Addressing Adolescent Substance Use through the Integration of SBIRT in a Primary Care Clinic: A Quality Improvement Project

This quality improvement project fulfills the requirements for the DNP degree at The Pennsylvania State University.

Background: Adolescent substance use is a serious public health problem. Negative consequences may include risky sexual behaviors, violence, mental health risks, and lifelong consequences including substance use disorder, unemployment, and lower life satisfaction.

Local problem: Outpatient clinical providers may not consistently utilize evidence-based screening tools such as the CRAFFT for adolescent substance use. Providers identify barriers to implementation of Screening, Brief Intervention, and Referral to Treatment (SBIRT).

Methods: This quality improvement project used a mixed-methods design. Quantitative statistics included CRAFFT completion rates and pre- and post-provider readiness, comfort, and knowledge constructs of SBIRT. Qualitative data included provider comments about the DNP project.

Interventions: Following provider SBIRT educational training, the project occurred over an eight-week period. Intervention instruments included the CRAFFT 2.1 screening tool and provider questionnaires. CRAFFT screening completion rates were obtained biweekly. Anonymous provider questionnaires were completed pre- and post- project assessing provider readiness, comfort, and knowledge using a Readiness Ruler of 0-10 scale.

Results: Quarterly CRAFFT screening completion rates fluctuated but trended upward during the last quarter toward the goal of 75%. P-value of >0.05 indicated no statistical significance between baseline and completion for provider readiness, comfort, and knowledge of SBIRT.

Conclusions: While there was not statistical significance with seven providers, there was clinical significance with screening 80 adolescents and no negative outcomes. Despite challenging circumstances during the Coronavirus-19 pandemic, providers successfully engaged in SBIRT.

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Work Title Addressing Adolescent Substance Use through the Integration of SBIRT in a Primary Care Clinic: A Quality Improvement Project
Access
Open Access
Creators
  1. Brandi Peachey
Keyword
  1. Doctor of Nursing Practice
License No Copyright - U.S.
Work Type Project
Acknowledgments
  1. Dr. Kristen Bransby
  2. Dr. Lisa Kitko
  3. Dr. Rachel Allen
Publication Date 2022
Deposited April 07, 2022

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    Acknowledgments
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    Acknowledgments
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    • Dr. Kristen Bransby, Dr. Lisa Kitko, Dr. Rachel Allen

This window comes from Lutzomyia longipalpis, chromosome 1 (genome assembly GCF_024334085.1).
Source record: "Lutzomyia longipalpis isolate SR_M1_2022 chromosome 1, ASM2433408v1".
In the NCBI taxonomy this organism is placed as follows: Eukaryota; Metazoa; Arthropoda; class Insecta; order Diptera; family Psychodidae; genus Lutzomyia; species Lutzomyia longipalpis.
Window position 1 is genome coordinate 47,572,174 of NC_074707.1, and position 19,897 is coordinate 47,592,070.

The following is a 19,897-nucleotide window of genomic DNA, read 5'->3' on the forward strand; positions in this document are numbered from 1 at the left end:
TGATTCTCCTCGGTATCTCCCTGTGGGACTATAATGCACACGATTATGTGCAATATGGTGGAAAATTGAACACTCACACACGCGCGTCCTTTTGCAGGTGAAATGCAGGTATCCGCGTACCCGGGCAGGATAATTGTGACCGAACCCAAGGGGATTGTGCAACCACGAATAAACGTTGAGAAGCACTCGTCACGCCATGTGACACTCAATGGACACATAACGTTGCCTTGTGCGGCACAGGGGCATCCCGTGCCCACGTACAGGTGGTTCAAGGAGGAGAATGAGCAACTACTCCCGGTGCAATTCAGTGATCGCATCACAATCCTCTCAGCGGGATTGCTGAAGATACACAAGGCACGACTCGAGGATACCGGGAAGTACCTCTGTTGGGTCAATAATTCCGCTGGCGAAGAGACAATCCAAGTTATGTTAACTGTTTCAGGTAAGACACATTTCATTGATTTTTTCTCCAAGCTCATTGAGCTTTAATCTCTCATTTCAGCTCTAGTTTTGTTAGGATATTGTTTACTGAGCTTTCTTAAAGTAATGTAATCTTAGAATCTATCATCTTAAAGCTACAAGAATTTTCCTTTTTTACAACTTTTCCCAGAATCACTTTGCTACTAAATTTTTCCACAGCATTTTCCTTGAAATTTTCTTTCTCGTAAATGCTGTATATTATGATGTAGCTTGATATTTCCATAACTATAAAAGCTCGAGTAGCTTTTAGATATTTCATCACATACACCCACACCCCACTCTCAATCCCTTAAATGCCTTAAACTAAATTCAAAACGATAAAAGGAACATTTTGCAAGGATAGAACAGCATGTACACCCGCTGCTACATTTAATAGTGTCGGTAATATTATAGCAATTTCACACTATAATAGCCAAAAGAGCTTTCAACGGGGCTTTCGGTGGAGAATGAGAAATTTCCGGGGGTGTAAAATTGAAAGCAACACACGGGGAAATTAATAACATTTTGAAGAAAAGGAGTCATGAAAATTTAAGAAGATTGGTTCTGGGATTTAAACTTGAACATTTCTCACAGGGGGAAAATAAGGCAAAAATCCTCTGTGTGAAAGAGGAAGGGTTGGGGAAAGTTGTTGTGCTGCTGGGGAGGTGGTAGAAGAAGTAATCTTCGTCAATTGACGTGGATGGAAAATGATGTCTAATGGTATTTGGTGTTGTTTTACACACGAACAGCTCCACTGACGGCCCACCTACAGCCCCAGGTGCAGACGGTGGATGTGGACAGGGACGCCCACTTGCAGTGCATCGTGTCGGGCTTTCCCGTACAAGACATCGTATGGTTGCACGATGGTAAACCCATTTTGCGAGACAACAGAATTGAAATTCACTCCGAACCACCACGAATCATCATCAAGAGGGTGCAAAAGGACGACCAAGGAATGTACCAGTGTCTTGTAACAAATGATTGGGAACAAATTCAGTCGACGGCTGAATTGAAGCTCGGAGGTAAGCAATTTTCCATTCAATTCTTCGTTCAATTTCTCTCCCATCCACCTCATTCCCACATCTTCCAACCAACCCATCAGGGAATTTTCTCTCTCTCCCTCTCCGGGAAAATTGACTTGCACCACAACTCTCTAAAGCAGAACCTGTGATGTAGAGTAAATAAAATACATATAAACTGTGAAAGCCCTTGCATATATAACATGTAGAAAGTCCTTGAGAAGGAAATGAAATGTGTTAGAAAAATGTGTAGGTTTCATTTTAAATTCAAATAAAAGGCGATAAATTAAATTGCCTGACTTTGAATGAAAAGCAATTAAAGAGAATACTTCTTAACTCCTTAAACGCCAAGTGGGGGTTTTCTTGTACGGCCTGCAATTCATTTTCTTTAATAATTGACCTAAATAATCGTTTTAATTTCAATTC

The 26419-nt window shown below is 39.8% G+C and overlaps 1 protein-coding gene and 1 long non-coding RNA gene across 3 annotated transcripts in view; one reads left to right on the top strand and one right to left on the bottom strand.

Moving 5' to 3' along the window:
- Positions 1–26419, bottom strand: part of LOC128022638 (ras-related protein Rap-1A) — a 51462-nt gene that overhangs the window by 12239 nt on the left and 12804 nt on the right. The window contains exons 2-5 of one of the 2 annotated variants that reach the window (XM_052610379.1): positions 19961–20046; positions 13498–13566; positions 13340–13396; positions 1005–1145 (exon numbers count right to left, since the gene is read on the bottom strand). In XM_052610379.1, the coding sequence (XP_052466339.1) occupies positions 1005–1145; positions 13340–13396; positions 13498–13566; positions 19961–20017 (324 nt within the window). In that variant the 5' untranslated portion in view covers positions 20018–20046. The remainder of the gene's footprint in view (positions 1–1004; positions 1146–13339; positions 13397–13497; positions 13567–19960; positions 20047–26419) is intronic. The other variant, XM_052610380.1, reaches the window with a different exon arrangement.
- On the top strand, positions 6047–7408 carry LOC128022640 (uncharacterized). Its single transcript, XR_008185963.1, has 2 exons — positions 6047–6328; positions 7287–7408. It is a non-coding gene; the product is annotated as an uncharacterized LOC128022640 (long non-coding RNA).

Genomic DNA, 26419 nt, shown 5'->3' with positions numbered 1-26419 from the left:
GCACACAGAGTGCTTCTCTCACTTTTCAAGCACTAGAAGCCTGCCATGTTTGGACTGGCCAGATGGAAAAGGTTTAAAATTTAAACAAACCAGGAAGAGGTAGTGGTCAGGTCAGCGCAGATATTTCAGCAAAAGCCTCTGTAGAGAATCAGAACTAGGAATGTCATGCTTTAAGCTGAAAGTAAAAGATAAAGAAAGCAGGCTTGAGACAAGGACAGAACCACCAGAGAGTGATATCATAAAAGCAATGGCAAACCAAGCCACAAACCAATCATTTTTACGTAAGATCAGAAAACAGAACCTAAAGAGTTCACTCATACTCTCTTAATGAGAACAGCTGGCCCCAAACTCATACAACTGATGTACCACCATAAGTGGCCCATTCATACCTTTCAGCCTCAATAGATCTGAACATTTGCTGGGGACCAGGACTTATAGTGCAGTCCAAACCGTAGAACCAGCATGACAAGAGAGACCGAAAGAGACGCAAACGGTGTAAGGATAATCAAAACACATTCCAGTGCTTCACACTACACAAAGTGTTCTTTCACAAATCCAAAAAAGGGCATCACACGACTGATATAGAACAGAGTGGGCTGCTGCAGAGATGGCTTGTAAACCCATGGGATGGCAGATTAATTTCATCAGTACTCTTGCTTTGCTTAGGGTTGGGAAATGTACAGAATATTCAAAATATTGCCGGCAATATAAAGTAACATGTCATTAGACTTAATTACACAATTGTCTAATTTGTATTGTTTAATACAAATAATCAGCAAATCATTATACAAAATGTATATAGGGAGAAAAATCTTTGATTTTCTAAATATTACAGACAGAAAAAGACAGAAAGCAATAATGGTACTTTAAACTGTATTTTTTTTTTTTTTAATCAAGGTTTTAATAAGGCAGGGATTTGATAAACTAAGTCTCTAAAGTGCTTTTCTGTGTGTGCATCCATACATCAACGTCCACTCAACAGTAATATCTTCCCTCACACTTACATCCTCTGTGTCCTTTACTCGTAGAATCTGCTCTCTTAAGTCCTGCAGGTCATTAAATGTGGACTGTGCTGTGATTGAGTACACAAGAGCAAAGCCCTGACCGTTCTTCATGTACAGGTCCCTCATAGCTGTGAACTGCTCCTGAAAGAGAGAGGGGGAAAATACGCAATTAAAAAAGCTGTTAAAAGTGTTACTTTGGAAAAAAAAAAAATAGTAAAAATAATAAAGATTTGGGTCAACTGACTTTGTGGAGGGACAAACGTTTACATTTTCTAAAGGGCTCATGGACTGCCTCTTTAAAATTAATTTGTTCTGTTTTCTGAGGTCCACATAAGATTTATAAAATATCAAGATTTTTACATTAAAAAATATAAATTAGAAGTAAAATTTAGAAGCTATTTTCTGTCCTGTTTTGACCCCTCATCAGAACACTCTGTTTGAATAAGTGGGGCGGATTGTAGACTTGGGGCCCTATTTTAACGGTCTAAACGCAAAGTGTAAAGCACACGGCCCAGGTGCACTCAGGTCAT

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  • Updated Description, Publication Date, License Show Changes
    Description
    • This quality improvement project fulfills the requirements for the DNP degree at The Pennsylvania State University.
    Publication Date
    • 2022
    License
    • https://rightsstatements.org/page/NoC-US/1.0/
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  • Added Peachey_B_FINAL DNP PAPER_040622.docx
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  • Updated Keyword, Description Show Changes
    Keyword
    • Doctor of Nursing Practice
    Description
    • This quality improvement project fulfills the requirements for the DNP degree at The Pennsylvania State University.
    • This quality improvement project fulfills the requirements for the DNP degree at The Pennsylvania State University.
    • Background: Adolescent substance use is a serious public health problem. Negative consequences may include risky sexual behaviors, violence, mental health risks, and lifelong consequences including substance use disorder, unemployment, and lower life satisfaction.
    • Local problem: Outpatient clinical providers may not consistently utilize evidence-based screening tools such as the CRAFFT for adolescent substance use. Providers identify barriers to implementation of Screening, Brief Intervention, and Referral to Treatment (SBIRT).
    • Methods: This quality improvement project used a mixed-methods design. Quantitative statistics included CRAFFT completion rates and pre- and post-provider readiness, comfort, and knowledge constructs of SBIRT. Qualitative data included provider comments about the DNP project.
    • Interventions: Following provider SBIRT educational training, the project occurred over an eight-week period. Intervention instruments included the CRAFFT 2.1 screening tool and provider questionnaires. CRAFFT screening completion rates were obtained biweekly. Anonymous provider questionnaires were completed pre- and post- project assessing provider readiness, comfort, and knowledge using a Readiness Ruler of 0-10 scale.
    • Results: Quarterly CRAFFT screening completion rates fluctuated but trended upward during the last quarter toward the goal of 75%. P-value of >0.05 indicated no statistical significance between baseline and completion for provider readiness, comfort, and knowledge of SBIRT.
    • Conclusions: While there was not statistical significance with seven providers, there was clinical significance with screening 80 adolescents and no negative outcomes. Despite challenging circumstances during the Coronavirus-19 pandemic, providers successfully engaged in SBIRT.